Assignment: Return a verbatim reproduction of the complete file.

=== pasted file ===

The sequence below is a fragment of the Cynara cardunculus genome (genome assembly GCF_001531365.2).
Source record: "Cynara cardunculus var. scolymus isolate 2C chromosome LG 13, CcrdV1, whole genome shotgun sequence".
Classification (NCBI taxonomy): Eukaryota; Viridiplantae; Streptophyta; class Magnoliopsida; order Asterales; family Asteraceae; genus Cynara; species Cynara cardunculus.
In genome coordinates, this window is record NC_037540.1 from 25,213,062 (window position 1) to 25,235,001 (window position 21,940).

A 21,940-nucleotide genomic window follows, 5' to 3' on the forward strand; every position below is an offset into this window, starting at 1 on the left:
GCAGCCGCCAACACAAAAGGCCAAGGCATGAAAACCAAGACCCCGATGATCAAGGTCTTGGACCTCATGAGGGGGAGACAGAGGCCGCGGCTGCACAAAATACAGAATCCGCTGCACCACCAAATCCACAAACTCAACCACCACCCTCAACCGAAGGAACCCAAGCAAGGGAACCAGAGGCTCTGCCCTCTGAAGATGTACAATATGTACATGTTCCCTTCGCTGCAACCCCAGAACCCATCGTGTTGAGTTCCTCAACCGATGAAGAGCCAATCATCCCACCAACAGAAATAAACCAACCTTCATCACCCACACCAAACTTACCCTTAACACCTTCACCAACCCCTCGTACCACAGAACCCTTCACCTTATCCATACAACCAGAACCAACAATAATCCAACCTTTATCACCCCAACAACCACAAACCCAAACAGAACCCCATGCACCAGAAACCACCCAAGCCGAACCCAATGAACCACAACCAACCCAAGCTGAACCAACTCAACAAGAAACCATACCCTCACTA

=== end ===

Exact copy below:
The sequence below is a fragment of the Cynara cardunculus genome (genome assembly GCF_001531365.2).
Source record: "Cynara cardunculus var. scolymus isolate 2C chromosome LG 13, CcrdV1, whole genome shotgun sequence".
Classification (NCBI taxonomy): Eukaryota; Viridiplantae; Streptophyta; class Magnoliopsida; order Asterales; family Asteraceae; genus Cynara; species Cynara cardunculus.
In genome coordinates, this window is record NC_037540.1 from 25,213,062 (window position 1) to 25,235,001 (window position 21,940).

A 21,940-nucleotide genomic window follows, 5' to 3' on the forward strand; every position below is an offset into this window, starting at 1 on the left:
GCAGCCGCCAACACAAAAGGCCAAGGCATGAAAACCAAGACCCCGATGATCAAGGTCTTGGACCTCATGAGGGGGAGACAGAGGCCGCGGCTGCACAAAATACAGAATCCGCTGCACCACCAAATCCACAAACTCAACCACCACCCTCAACCGAAGGAACCCAAGCAAGGGAACCAGAGGCTCTGCCCTCTGAAGATGTACAATATGTACATGTTCCCTTCGCTGCAACCCCAGAACCCATCGTGTTGAGTTCCTCAACCGATGAAGAGCCAATCATCCCACCAACAGAAATAAACCAACCTTCATCACCCACACCAAACTTACCCTTAACACCTTCACCAACCCCTCGTACCACAGAACCCTTCACCTTATCCATACAACCAGAACCAACAATAATCCAACCTTTATCACCCCAACAACCACAAACCCAAACAGAACCCCATGCACCAGAAACCACCCAAGCCGAACCCAATGAACCACAACCAACCCAAGCTGAACCAACTCAACAAGAAACCATACCCTCACTA